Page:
Growth continuing at Ag Show
In 12 years, the North Central Ag Show has continued to grow. This year’s show was no exception.
There were 35 vendors at this year’s showing at the Rugby Armory last week, four of which were new: Hardware Hank of Rugby, which was displaying Toro equipment; Haugen Sales of Wyndmere; Triple M Ranch of Balta and Blumhagen Construction of Drake.
“It’s been really positive,” said Mike Haugen, of Haugen Sales, about the community’s response to his showing. The company sells ag and feeder equipment for cattle. Haugen had been through the area last year, but missed out on that ag show. He recalled picking up a flyer at a gas station and wanting to get involved.
Two Rugby businesses who had been at previous shows returned this year to set up booths: i design and Rugby Veterinary Service.
Attendees had an opportunity to learn new things from guests speakers. NDSU Extension livestock specialist Kris Ringwall presented, “Pondering Effective Beef Cattle Management” in the morning. In the afternoon, Tim Semler of Willow City-based T/S Farm Management LLC discussed “2014 Farm Bill Decisions.”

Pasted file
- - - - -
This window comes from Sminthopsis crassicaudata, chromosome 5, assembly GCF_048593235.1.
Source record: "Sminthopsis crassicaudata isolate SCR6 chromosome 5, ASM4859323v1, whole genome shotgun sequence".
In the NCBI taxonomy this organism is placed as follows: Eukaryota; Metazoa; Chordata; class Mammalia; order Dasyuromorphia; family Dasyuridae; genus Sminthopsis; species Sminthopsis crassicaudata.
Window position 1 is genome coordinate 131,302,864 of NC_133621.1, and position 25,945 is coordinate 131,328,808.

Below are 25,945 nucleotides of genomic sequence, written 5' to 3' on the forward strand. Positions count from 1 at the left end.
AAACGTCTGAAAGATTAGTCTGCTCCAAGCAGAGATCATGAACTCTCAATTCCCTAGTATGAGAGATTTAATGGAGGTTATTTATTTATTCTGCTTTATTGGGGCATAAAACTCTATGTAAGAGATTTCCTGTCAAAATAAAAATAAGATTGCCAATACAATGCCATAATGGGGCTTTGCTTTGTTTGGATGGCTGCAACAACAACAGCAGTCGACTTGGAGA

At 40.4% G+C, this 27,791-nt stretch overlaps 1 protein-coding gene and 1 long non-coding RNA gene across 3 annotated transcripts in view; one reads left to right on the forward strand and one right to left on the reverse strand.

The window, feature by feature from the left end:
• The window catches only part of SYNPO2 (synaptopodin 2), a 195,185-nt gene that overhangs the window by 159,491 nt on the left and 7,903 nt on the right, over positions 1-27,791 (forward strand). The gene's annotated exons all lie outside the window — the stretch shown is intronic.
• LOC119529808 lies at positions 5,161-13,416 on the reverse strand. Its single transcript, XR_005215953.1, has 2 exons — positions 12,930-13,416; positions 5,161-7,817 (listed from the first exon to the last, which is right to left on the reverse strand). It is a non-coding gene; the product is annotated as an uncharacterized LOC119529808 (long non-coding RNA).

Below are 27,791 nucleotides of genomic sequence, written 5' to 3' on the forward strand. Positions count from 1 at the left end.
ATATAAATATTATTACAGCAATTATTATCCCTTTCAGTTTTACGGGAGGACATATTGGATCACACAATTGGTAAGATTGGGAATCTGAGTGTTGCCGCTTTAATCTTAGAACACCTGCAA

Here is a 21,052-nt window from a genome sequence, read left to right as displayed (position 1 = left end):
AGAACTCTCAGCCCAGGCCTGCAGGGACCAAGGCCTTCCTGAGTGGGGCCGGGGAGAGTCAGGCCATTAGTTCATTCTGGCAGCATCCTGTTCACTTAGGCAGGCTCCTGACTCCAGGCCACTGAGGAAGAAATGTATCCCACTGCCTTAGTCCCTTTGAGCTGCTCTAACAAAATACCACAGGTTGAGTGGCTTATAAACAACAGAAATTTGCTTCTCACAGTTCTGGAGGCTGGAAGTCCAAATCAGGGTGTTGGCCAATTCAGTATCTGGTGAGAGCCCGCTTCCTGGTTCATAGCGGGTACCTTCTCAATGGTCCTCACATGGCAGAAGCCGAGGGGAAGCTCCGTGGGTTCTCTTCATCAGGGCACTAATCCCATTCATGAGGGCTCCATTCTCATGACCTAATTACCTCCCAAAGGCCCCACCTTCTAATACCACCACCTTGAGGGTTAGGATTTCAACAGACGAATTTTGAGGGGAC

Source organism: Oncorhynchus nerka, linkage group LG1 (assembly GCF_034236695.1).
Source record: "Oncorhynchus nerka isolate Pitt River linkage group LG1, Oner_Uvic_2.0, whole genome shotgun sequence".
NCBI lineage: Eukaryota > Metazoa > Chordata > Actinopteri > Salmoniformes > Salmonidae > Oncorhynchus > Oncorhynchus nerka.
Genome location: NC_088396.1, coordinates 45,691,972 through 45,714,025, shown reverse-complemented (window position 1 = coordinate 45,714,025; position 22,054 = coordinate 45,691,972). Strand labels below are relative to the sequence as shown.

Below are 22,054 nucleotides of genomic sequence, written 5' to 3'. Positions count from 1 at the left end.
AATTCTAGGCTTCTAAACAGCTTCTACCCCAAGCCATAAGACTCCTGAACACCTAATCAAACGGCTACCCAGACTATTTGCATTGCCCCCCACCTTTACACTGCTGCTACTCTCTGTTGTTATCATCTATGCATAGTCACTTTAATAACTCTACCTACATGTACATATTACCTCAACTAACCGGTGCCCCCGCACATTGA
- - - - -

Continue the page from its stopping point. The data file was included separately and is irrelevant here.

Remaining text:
While attendees got to see old and new faces at this year’s show, they also had opportunities to win different prizes. The Rugby FFA chapter held a contest the day of the show in which participants could guess the weight of a hog for $1. Half of the proceeds would go to the FFA, while the other half would go to a lucky winner. The winner was Bob Johnson, of Rugby, who won $120 with his 1,080-pound guess. The actual weight of the hog, provided by Greg Mack and Ben Mack, was 1,078 pounds.
Another prize was a door prize, an ice auger. Joe Fritel, of Rugby, won that.
Planning for the show begins the day after the previous year’s show ends. Organizers look at what evaluations they’ve received from show participants and attendees, as well as hot topics on which to book guest speakers. Last year participants said, according to event organizer Lila Harstad, that while they liked big shows they preferred the intimacy of smaller shows.
“I think we’ve got a nice combination of both,” Harstad said, “because we’ve got the availability to have some equipment in the show as well as the space. It’s small enough, but big enough.”
Harstad said that for future shows, organizers may eventually have to look at larger venues.
“We have just about outgrown (the Armory),” Harstad said.
For the past seven years, the ag show has been held at the Armory. Prior to that, the event was held in the pool area at the Econo Lodge, or what is now the Northern Lights Inn.
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